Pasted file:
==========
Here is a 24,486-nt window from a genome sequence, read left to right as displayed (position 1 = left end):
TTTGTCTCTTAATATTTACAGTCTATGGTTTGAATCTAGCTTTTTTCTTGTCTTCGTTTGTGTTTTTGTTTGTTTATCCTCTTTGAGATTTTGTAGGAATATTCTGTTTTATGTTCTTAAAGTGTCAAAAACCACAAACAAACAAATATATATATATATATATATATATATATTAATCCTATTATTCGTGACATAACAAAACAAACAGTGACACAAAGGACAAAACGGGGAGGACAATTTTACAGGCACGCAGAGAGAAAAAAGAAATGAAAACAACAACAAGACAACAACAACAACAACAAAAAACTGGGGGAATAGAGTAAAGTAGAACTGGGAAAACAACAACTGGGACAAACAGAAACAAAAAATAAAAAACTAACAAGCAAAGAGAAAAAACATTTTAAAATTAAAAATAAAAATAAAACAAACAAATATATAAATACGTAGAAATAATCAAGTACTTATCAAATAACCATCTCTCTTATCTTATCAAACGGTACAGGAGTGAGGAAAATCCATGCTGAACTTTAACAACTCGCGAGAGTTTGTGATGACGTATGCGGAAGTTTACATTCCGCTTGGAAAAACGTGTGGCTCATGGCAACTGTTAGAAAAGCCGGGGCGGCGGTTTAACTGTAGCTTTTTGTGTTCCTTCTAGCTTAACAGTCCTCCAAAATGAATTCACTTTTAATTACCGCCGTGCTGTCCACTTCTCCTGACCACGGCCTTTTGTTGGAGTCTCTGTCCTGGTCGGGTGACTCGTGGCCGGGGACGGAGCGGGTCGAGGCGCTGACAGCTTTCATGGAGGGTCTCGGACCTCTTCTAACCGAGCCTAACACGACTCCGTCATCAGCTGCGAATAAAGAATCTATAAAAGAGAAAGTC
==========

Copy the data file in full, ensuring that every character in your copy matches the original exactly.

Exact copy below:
Here is a 24,486-nt window from a genome sequence, read left to right as displayed (position 1 = left end):
TTTGTCTCTTAATATTTACAGTCTATGGTTTGAATCTAGCTTTTTTCTTGTCTTCGTTTGTGTTTTTGTTTGTTTATCCTCTTTGAGATTTTGTAGGAATATTCTGTTTTATGTTCTTAAAGTGTCAAAAACCACAAACAAACAAATATATATATATATATATATATATATATTAATCCTATTATTCGTGACATAACAAAACAAACAGTGACACAAAGGACAAAACGGGGAGGACAATTTTACAGGCACGCAGAGAGAAAAAAGAAATGAAAACAACAACAAGACAACAACAACAACAACAAAAAACTGGGGGAATAGAGTAAAGTAGAACTGGGAAAACAACAACTGGGACAAACAGAAACAAAAAATAAAAAACTAACAAGCAAAGAGAAAAAACATTTTAAAATTAAAAATAAAAATAAAACAAACAAATATATAAATACGTAGAAATAATCAAGTACTTATCAAATAACCATCTCTCTTATCTTATCAAACGGTACAGGAGTGAGGAAAATCCATGCTGAACTTTAACAACTCGCGAGAGTTTGTGATGACGTATGCGGAAGTTTACATTCCGCTTGGAAAAACGTGTGGCTCATGGCAACTGTTAGAAAAGCCGGGGCGGCGGTTTAACTGTAGCTTTTTGTGTTCCTTCTAGCTTAACAGTCCTCCAAAATGAATTCACTTTTAATTACCGCCGTGCTGTCCACTTCTCCTGACCACGGCCTTTTGTTGGAGTCTCTGTCCTGGTCGGGTGACTCGTGGCCGGGGACGGAGCGGGTCGAGGCGCTGACAGCTTTCATGGAGGGTCTCGGACCTCTTCTAACCGAGCCTAACACGACTCCGTCATCAGCTGCGAATAAAGAATCTATAAAAGAGAAAGTC